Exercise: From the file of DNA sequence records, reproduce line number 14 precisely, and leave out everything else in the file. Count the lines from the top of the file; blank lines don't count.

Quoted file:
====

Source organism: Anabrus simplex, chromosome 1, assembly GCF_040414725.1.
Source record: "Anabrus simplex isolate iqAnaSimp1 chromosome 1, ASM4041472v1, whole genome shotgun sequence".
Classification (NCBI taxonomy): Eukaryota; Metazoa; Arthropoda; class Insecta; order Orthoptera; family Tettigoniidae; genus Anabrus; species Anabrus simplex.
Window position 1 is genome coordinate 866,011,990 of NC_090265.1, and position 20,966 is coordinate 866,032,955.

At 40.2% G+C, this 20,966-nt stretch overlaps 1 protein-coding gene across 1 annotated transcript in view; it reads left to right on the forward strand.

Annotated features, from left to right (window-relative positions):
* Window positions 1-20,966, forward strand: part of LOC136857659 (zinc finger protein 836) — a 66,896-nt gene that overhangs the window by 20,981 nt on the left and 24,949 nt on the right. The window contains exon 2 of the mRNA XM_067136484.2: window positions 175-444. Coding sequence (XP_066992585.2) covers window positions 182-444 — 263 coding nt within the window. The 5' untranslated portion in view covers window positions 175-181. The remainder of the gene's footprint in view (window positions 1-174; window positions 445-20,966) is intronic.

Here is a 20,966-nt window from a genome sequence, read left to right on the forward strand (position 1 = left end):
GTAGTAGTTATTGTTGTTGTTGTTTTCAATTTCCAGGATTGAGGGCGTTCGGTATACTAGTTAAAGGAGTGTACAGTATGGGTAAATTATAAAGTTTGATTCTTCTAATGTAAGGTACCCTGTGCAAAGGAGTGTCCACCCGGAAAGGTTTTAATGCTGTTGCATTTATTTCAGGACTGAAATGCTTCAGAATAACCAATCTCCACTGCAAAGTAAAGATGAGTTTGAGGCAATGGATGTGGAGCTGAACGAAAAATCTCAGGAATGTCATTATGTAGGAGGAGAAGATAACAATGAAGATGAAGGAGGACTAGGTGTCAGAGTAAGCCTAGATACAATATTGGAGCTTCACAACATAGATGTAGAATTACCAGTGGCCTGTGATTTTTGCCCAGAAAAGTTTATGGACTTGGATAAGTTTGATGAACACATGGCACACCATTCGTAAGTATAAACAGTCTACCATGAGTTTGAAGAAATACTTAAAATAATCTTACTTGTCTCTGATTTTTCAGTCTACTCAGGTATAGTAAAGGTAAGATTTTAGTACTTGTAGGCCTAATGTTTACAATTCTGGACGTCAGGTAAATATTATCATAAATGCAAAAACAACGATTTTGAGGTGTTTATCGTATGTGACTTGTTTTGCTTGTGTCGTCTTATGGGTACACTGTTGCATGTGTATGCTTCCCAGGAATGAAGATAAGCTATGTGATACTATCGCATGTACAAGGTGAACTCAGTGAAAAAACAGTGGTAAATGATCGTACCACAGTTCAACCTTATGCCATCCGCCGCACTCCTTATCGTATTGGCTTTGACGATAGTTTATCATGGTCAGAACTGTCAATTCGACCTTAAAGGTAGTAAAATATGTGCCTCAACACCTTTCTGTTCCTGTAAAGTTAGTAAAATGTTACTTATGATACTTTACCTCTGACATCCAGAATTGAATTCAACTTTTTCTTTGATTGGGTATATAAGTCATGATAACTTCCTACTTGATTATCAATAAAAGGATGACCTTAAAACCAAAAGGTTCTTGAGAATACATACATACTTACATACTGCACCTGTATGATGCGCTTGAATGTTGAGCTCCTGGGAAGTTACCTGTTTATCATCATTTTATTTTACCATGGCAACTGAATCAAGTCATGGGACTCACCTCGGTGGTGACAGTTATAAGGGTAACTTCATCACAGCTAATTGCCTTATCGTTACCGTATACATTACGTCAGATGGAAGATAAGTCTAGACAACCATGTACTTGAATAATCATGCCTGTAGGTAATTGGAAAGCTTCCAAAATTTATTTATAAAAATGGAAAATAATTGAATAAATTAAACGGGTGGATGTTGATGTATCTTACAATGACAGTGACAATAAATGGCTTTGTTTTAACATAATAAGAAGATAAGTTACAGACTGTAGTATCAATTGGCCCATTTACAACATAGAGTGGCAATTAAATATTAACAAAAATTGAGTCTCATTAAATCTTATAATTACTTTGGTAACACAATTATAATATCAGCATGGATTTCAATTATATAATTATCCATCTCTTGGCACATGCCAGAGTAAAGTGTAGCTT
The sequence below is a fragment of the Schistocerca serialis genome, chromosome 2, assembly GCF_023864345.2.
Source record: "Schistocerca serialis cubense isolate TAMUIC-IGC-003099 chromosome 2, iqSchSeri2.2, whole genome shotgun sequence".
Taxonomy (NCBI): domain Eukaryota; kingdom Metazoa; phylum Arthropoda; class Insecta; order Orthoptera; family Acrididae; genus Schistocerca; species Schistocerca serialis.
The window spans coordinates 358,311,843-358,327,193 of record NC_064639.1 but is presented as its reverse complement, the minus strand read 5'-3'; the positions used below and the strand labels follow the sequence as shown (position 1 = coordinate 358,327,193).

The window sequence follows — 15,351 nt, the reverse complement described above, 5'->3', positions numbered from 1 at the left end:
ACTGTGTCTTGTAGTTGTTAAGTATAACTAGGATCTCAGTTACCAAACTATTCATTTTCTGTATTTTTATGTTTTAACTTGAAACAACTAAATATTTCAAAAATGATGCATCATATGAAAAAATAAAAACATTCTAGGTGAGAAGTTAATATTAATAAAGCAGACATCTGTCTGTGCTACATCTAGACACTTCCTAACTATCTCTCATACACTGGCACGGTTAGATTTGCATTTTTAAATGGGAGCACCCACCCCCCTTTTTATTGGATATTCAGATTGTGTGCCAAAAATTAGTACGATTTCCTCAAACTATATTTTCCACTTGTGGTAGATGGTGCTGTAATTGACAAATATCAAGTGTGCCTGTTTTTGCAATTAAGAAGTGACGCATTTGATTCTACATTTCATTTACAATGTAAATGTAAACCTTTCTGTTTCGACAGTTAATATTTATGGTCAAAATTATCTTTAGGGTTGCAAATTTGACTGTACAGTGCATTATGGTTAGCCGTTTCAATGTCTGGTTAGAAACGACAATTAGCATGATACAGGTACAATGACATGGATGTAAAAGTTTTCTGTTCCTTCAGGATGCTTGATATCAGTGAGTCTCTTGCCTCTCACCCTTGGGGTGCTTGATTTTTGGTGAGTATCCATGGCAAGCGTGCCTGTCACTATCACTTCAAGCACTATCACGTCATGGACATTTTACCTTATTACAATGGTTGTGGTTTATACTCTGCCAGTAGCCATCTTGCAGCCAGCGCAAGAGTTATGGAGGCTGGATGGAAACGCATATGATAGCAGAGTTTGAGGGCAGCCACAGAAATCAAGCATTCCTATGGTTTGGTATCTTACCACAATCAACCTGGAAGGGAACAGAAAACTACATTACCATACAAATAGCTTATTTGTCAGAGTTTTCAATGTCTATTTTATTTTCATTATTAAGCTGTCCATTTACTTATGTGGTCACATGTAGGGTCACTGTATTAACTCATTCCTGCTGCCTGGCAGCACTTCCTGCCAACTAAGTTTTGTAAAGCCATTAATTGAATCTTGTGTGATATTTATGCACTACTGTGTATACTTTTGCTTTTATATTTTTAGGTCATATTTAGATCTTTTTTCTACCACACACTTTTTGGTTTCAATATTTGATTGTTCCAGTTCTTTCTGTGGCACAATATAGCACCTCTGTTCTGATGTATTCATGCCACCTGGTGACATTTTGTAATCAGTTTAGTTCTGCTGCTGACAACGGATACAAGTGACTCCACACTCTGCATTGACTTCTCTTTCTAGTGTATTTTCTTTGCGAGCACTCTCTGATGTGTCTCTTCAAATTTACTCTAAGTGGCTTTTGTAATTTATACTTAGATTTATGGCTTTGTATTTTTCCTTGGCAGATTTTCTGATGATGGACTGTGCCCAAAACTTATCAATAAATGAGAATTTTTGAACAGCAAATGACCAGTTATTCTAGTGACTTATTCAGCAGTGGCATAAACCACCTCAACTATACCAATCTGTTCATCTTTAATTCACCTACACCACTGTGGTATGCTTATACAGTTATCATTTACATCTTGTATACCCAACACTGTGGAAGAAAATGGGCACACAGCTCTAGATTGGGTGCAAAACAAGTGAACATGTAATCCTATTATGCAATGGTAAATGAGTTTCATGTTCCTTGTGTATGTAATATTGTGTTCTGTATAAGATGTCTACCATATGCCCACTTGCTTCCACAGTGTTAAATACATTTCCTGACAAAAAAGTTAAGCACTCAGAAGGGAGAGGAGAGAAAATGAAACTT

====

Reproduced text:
The window sequence follows — 15,351 nt, the reverse complement described above, 5'->3', positions numbered from 1 at the left end: